New in version 0.6.

Starting with Flask 0.6, there is integrated support for signalling in Flask. This support is provided by the excellent blinker library and will gracefully fall back if it is not available.

What are signals? Signals help you decouple applications by sending notifications when actions occur elsewhere in the core framework or another Flask extensions. In short, signals allow certain senders to notify subscribers that something happened.

Flask comes with a couple of signals and other extensions might provide more. Also keep in mind that signals are intended to notify subscribers and should not encourage subscribers to modify data. You will notice that there are signals that appear to do the same thing like some of the builtin decorators do (eg: request_started is very similar to before_request()). There are however difference in how they work. The core before_request() handler for example is executed in a specific order and is able to abort the request early by returning a response. In contrast all signal handlers are executed in undefined order and do not modify any data.

The big advantage of signals over handlers is that you can safely subscribe to them for the split of a second. These temporary subscriptions are helpful for unittesting for example. Say you want to know what templates were rendered as part of a request: signals allow you to do exactly that.

Subscribing to Signals

To subscribe to a signal, you can use the connect() method of a signal. The first argument is the function that should be called when the signal is emitted, the optional second argument specifies a sender. To unsubscribe from a signal, you can use the disconnect() method.

For all core Flask signals, the sender is the application that issued the signal. When you subscribe to a signal, be sure to also provide a sender unless you really want to listen for signals of all applications. This is especially true if you are developing an extension.

Here for example a helper context manager that can be used to figure out in a unittest which templates were rendered and what variables were passed to the template:

from flask import template_rendered
from contextlib import contextmanager

def captured_templates(app):
    recorded = []
    def record(sender, template, context, **extra):
        recorded.append((template, context))
    template_rendered.connect(record, app)
        yield recorded
        template_rendered.disconnect(record, app)

This can now easily be paired with a test client:

with captured_templates(app) as templates:
    rv = app.test_client().get('/')
    assert rv.status_code == 200
    assert len(templates) == 1
    template, context = templates[0]
    assert == 'index.html'
    assert len(context['items']) == 10

Make sure to subscribe with an extra **extra argument so that your calls don’t fail if Flask introduces new arguments to the signals.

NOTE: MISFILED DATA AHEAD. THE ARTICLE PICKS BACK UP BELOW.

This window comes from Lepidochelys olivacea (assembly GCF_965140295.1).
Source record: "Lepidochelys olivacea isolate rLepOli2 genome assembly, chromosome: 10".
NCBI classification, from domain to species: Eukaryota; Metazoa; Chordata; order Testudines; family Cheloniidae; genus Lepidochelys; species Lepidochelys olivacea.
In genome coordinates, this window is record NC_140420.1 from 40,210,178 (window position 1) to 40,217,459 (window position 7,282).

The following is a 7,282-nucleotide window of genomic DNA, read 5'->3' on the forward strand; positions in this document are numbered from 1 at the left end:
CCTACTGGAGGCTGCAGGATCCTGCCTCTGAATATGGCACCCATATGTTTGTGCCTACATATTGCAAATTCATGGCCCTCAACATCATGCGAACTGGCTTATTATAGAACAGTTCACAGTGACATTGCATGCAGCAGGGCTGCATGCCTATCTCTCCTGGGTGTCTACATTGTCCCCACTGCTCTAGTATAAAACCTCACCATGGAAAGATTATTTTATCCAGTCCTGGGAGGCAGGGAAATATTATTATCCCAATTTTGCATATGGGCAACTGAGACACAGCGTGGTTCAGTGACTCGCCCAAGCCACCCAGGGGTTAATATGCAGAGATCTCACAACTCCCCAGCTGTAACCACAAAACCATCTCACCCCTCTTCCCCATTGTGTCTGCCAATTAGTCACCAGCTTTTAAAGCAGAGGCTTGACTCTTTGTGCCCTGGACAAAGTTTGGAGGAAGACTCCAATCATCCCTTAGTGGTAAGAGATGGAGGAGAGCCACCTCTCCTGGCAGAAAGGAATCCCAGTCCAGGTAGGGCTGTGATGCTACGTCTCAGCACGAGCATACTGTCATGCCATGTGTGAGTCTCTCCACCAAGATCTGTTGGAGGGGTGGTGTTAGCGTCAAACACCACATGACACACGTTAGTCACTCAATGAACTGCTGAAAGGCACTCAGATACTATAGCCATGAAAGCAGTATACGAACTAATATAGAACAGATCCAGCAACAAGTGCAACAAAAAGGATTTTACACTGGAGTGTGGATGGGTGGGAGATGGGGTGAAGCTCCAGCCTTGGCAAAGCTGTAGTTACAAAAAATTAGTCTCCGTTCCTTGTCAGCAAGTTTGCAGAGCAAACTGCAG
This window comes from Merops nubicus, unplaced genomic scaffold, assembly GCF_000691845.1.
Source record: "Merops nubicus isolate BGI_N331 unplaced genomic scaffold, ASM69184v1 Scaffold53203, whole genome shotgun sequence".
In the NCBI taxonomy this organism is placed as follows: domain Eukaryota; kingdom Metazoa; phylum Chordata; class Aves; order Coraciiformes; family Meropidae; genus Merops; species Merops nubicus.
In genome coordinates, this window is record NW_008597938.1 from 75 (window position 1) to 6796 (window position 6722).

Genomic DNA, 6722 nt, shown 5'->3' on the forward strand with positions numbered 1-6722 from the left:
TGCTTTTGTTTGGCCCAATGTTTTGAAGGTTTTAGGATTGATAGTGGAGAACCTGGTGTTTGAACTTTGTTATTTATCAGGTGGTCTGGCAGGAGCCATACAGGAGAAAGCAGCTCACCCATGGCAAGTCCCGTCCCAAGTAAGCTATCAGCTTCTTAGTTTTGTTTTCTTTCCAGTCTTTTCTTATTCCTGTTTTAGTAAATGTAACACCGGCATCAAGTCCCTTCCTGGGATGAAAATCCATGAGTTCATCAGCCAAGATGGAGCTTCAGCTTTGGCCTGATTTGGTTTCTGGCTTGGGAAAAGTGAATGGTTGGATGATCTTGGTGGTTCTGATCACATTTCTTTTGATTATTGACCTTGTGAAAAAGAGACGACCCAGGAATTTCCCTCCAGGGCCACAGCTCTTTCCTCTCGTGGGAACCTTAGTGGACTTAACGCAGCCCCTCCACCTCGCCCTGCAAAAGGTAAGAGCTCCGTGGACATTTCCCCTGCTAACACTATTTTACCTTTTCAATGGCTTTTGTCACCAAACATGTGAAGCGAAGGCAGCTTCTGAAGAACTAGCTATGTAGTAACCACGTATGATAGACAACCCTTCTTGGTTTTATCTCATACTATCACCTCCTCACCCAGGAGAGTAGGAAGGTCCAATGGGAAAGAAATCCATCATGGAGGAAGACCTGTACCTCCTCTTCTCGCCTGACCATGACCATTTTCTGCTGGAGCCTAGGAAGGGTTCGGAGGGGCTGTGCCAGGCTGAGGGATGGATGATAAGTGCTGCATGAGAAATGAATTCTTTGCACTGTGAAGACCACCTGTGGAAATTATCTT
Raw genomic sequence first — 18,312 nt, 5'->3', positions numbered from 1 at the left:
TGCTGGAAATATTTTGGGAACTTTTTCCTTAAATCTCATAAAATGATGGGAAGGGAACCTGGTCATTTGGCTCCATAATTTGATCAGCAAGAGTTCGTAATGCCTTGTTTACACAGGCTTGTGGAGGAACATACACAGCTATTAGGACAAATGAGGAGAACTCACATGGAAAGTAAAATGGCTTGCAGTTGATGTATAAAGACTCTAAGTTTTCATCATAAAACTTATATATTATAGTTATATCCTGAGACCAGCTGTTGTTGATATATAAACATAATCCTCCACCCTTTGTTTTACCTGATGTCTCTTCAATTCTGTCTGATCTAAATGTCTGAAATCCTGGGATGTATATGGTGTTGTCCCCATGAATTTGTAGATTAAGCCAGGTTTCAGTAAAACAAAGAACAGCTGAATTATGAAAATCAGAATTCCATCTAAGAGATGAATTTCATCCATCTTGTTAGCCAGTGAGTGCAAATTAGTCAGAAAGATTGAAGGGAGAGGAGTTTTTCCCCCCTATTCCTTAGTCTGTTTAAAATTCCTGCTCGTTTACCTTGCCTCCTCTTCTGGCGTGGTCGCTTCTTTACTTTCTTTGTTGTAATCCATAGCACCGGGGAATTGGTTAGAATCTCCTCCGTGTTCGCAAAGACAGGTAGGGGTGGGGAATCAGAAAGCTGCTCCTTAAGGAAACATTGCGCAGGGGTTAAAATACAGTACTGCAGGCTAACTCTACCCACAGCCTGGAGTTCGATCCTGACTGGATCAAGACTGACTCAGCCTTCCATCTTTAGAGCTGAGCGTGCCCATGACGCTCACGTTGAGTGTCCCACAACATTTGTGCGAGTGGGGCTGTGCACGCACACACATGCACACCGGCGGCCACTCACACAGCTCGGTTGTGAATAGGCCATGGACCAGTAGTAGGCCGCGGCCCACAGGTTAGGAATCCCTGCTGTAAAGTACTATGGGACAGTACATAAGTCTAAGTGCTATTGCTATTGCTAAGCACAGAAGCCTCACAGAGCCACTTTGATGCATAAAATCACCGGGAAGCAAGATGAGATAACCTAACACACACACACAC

All the template rendering in the code issued by the application app in the body of the with block will now be recorded in the templates variable. Whenever a template is rendered, the template object as well as context are appended to it.

Additionally there is a convenient helper method (connected_to()). that allows you to temporarily subscribe a function to a signal with a context manager on its own. Because the return value of the context manager cannot be specified that way one has to pass the list in as argument:

from flask import template_rendered

def captured_templates(app, recorded, **extra):
    def record(sender, template, context):
        recorded.append((template, context))
    return template_rendered.connected_to(record, app)

The example above would then look like this:

templates = []
with captured_templates(app, templates, **extra):
    template, context = templates[0]

Blinker API Changes

The connected_to() method arrived in Blinker with version 1.1.

Creating Signals

If you want to use signals in your own application, you can use the blinker library directly. The most common use case are named signals in a custom Namespace.. This is what is recommended most of the time:

from blinker import Namespace
my_signals = Namespace()

Now you can create new signals like this:

model_saved = my_signals.signal('model-saved')

The name for the signal here makes it unique and also simplifies debugging. You can access the name of the signal with the name attribute.

For Extension Developers

If you are writing a Flask extension and you want to gracefully degrade for missing blinker installations, you can do so by using the flask.signals.Namespace class.

Sending Signals

If you want to emit a signal, you can do so by calling the send() method. It accepts a sender as first argument and optionally some keyword arguments that are forwarded to the signal subscribers:

class Model(object):

    def save(self):

Try to always pick a good sender. If you have a class that is emitting a signal, pass self as sender. If you are emitting a signal from a random function, you can pass current_app._get_current_object() as sender.